The new Irdai regulations ban insurers from outsourcing investments and related functions to third parties, apart from not allowing fund management, including NAV calculations
Mumbai: The sectoral watchdog Irdai has issued new guidelines on outsourcing activities by insurers by clearly defining the areas of work that should be done in- house and those which can be handed out to third-parties.
The regulator said the regulations dated 20 April but put on the Gazettee of India on 5 May, is aimed at ensuring that insurers follow prudent practises on management of risks arising out of outsourcing so as to prevent negative systemic impact on one hand and to protect the interests of the policyholders on the other. The move is also to ensure sound and responsive management practises for effective oversight and adequate due diligence while outsourcing activities by insurers, it added.
Accordingly, the new regulations ban insurers from outsourcing investments and related functions to third parties, apart from not allowing fund management, including NAV calculations, compliance with AML and product design.
Insurers are also expected to do all actuarial functions and enterprise-wide risk management in house, apart from decision making on underwriting and claims functions excluding procedural activities related to payment of survival benefit claims in life insurance, policyholders grievances redressal, decision to appoint insurance agents, surveyors, loss assessors and finally approving advertisements.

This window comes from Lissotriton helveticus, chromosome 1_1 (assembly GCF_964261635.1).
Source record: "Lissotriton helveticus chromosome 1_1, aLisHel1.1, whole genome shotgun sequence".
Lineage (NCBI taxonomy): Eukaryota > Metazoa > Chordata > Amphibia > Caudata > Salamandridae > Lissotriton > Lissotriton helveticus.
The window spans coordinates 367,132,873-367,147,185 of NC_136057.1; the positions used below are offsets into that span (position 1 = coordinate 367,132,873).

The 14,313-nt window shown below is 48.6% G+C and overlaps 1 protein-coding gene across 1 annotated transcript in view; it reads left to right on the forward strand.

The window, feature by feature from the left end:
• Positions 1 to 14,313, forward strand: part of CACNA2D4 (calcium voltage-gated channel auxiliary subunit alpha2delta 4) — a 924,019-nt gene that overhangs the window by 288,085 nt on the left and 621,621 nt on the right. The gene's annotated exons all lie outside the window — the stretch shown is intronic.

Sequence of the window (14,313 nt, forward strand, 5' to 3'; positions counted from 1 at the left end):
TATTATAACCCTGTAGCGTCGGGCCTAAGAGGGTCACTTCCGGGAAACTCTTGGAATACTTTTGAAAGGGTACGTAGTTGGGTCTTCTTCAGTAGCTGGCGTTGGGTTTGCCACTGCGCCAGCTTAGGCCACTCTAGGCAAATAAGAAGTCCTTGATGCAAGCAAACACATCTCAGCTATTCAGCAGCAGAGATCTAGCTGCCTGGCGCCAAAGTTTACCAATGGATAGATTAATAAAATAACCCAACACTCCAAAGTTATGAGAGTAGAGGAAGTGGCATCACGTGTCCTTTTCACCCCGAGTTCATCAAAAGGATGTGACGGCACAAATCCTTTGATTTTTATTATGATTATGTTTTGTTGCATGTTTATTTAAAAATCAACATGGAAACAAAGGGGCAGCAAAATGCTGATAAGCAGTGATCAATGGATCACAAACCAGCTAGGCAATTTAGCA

Irdai said the new regulations called Outsourcing of Activities by Insurers Regulations of 2017, will come into force from the date of their publication in the official Gazette and supersede the guidelines issued earlier. However, these norms are not applicable to re-insurers but are applicable to all insurers registered with the Insurance Regulatory and Development Authority.
If an insurer is engaged in both direct insurance as well as reinsurance business, these regulations are applicable only in respect of direct insurance business of such insurers, it added. It defines ‘outsourcing’ as use of third-party services to perform activities that would normally be undertaken by the insurer but does not include services such as legal services, banking services, courier services, medical examination, and forensic analysis.
The new regulations also make it mandatory on the board of the insurer to put in place an outsourcing policy and also set up an outsourcing committee comprising key management persons of the insurer, including the chief risk officer, chief financial officer and chief of operations.